1) There are a variety of behaviors which happen in real life which I would generally not recommend for main characters in fiction (e.g. in real life, 90%+ of dialogue is mundane and forgettable, whereas fictional dialogue should generally be sharper and wittier). I would argue that spontaneously crying is probably one of them, unless there is some really good reason readers will be able to follow what’s going on with the character (e.g. if the character is bipolar, it’ll make more sense to readers because we know there’s a cause here for very unusual behavior). If readers have no idea why this character is bursting into tears besides just that he/she is just melodramatic, I suspect it would get pretty frustrating pretty quickly.

    2) Even if your readers do know people that spontaneously burst into tears for little-if-any apparent reason, would these readers actually want to read about one as a main character? Or would they find the character annoyingly over-dramatic? (Probably not as much of an issue for a side-character, but even then, I will note that Skyler White got a LOT of hate from Breaking Bad viewers over seasons 1 and 2).

    “let’s admit it – we all know someone like that.”
    2.1) This may be a guy thing, but I don’t know someone who spontaneously cries. Even Jesus smited people & demons at least 4 times as often as he wept in the Bible, and he’s not exactly a Die Hard action hero.

    3) With first contact with a half decomposing body, a family dying, or a girlfriend getting killed, I think readers would cut the character some slack on an emotional reaction, though personally, tears probably wouldn’t be the first thing that came to mind (especially for a male character). For example, if a guy suffers posttraumatic stress, flashbacks, emotional numbness, and sudden bouts of anger or irritability are a lot more common than tears. I haven’t heard of tears being a common symptom for clinical depression in men, either. (It may be very different for ladies, I’m not sure).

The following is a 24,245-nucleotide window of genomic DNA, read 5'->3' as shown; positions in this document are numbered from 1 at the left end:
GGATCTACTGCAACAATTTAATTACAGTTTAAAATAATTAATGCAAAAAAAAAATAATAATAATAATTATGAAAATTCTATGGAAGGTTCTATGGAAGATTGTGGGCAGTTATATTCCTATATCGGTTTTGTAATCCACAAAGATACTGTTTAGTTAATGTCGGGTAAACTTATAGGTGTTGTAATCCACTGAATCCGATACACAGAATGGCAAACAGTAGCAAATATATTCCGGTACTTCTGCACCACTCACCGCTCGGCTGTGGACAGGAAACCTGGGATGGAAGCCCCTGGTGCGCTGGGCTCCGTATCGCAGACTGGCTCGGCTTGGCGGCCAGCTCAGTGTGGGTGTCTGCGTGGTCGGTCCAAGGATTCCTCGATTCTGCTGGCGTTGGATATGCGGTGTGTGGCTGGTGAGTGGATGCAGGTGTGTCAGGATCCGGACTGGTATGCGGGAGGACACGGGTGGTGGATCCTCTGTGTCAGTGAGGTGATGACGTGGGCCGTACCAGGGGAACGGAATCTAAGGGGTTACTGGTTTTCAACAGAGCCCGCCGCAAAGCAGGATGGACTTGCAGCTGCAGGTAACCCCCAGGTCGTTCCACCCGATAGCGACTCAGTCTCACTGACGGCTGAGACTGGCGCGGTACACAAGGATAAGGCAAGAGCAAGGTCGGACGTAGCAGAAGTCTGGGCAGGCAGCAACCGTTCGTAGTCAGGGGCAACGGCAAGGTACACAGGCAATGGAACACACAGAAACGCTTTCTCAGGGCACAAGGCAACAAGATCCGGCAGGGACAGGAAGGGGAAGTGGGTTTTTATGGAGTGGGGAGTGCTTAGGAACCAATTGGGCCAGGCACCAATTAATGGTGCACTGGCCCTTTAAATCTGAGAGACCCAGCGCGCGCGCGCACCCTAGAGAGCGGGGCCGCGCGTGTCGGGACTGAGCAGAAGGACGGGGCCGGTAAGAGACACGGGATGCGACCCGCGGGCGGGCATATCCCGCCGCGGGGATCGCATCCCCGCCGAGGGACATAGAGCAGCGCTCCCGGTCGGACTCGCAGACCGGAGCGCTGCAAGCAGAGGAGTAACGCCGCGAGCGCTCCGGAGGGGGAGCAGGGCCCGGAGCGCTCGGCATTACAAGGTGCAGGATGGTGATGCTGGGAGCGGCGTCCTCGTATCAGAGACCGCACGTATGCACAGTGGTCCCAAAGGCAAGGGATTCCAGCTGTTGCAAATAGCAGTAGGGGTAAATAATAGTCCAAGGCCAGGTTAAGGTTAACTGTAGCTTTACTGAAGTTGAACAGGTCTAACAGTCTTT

25. Christopheron 17 Feb 2015 at 12:49 am

    I would say the best kind of crying character (or, to state differently, the one time where crying pays off in the story) would be someone who is known to NEVER show any emotion whatsoever, not so much as one sympathetic sniffle. To the point where it’s almost a comical cliché. It could be a bitter, sarcastic villain type, or someone who is so stoic and proud of themselves, you wonder if they’re even fully human.

    I think having a character cry works best when it comes as total surprise to viewers… in a pivotal moment where the person thought to be the LEAST emotional character in the story suddenly becomes the MOST emotional of all. They’ve kept they’re feelings bottled up for a good many volumes, chapters, or seasons throughout the journey, and now, they’re forced to deal with those emotions for once. That’s where it pays off to see a character cry.

    The ‘crying’ character should be the character that ‘never’ cries.

  26. Bob Goddardon 28 Feb 2015 at 7:42 am

    There are some occasions, surely, when tears are exactly the right way to show a character’s anguish? We want our characters to be lifelike, right? And people cry sometimes, don’t they?
    Yes, it is a cop-out to use tears instead of proper descriptive prose, or to blub for no reason, but in a situation of extreme duress, where any normal human would leak water from their eyes, to deny this to your characters is forced and unrealistic.
    There are also some occasions where tears are the result of some other emotional or hormonal circumstance – a five-months-pregnant woman being told she must remain on the Moon for the birth of her baby, for example, or a woman in the throes of a mental breakdown – both of which feature in my latest novel.